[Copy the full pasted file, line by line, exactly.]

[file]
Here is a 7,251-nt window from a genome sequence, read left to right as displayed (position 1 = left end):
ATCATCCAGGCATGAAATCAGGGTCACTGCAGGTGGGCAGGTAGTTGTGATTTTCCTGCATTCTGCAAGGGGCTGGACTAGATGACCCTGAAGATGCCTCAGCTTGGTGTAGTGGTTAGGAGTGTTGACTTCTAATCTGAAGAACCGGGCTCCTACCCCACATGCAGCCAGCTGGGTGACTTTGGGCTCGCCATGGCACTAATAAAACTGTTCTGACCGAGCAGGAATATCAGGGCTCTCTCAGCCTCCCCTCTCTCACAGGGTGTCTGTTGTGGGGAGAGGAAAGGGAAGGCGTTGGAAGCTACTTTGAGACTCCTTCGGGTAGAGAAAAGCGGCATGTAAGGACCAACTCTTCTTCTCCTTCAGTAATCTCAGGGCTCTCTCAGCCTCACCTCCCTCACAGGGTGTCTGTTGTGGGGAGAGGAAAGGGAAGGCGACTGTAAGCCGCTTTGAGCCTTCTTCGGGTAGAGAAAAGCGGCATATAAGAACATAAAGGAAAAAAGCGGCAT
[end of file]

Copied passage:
Here is a 7,251-nt window from a genome sequence, read left to right as displayed (position 1 = left end):
ATCATCCAGGCATGAAATCAGGGTCACTGCAGGTGGGCAGGTAGTTGTGATTTTCCTGCATTCTGCAAGGGGCTGGACTAGATGACCCTGAAGATGCCTCAGCTTGGTGTAGTGGTTAGGAGTGTTGACTTCTAATCTGAAGAACCGGGCTCCTACCCCACATGCAGCCAGCTGGGTGACTTTGGGCTCGCCATGGCACTAATAAAACTGTTCTGACCGAGCAGGAATATCAGGGCTCTCTCAGCCTCCCCTCTCTCACAGGGTGTCTGTTGTGGGGAGAGGAAAGGGAAGGCGTTGGAAGCTACTTTGAGACTCCTTCGGGTAGAGAAAAGCGGCATGTAAGGACCAACTCTTCTTCTCCTTCAGTAATCTCAGGGCTCTCTCAGCCTCACCTCCCTCACAGGGTGTCTGTTGTGGGGAGAGGAAAGGGAAGGCGACTGTAAGCCGCTTTGAGCCTTCTTCGGGTAGAGAAAAGCGGCATATAAGAACATAAAGGAAAAAAGCGGCAT